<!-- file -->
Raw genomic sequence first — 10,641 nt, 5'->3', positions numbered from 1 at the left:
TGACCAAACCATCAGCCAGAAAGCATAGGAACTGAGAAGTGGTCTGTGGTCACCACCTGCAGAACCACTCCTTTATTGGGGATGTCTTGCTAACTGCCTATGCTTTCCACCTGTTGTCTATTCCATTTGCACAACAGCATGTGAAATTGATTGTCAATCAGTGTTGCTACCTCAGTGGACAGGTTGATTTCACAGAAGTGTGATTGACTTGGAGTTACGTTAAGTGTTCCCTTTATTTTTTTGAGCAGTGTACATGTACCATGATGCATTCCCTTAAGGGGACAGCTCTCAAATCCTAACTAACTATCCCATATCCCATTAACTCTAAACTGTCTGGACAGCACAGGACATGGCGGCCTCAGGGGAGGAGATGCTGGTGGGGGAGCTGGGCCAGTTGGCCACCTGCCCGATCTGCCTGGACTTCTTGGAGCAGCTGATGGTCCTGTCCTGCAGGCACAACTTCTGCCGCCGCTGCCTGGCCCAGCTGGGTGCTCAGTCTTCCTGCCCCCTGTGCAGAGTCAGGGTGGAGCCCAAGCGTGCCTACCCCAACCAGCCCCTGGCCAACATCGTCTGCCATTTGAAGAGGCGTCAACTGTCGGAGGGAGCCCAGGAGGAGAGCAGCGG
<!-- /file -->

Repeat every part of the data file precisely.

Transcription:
Raw genomic sequence first — 10,641 nt, 5'->3', positions numbered from 1 at the left:
TGACCAAACCATCAGCCAGAAAGCATAGGAACTGAGAAGTGGTCTGTGGTCACCACCTGCAGAACCACTCCTTTATTGGGGATGTCTTGCTAACTGCCTATGCTTTCCACCTGTTGTCTATTCCATTTGCACAACAGCATGTGAAATTGATTGTCAATCAGTGTTGCTACCTCAGTGGACAGGTTGATTTCACAGAAGTGTGATTGACTTGGAGTTACGTTAAGTGTTCCCTTTATTTTTTTGAGCAGTGTACATGTACCATGATGCATTCCCTTAAGGGGACAGCTCTCAAATCCTAACTAACTATCCCATATCCCATTAACTCTAAACTGTCTGGACAGCACAGGACATGGCGGCCTCAGGGGAGGAGATGCTGGTGGGGGAGCTGGGCCAGTTGGCCACCTGCCCGATCTGCCTGGACTTCTTGGAGCAGCTGATGGTCCTGTCCTGCAGGCACAACTTCTGCCGCCGCTGCCTGGCCCAGCTGGGTGCTCAGTCTTCCTGCCCCCTGTGCAGAGTCAGGGTGGAGCCCAAGCGTGCCTACCCCAACCAGCCCCTGGCCAACATCGTCTGCCATTTGAAGAGGCGTCAACTGTCGGAGGGAGCCCAGGAGGAGAGCAGCGG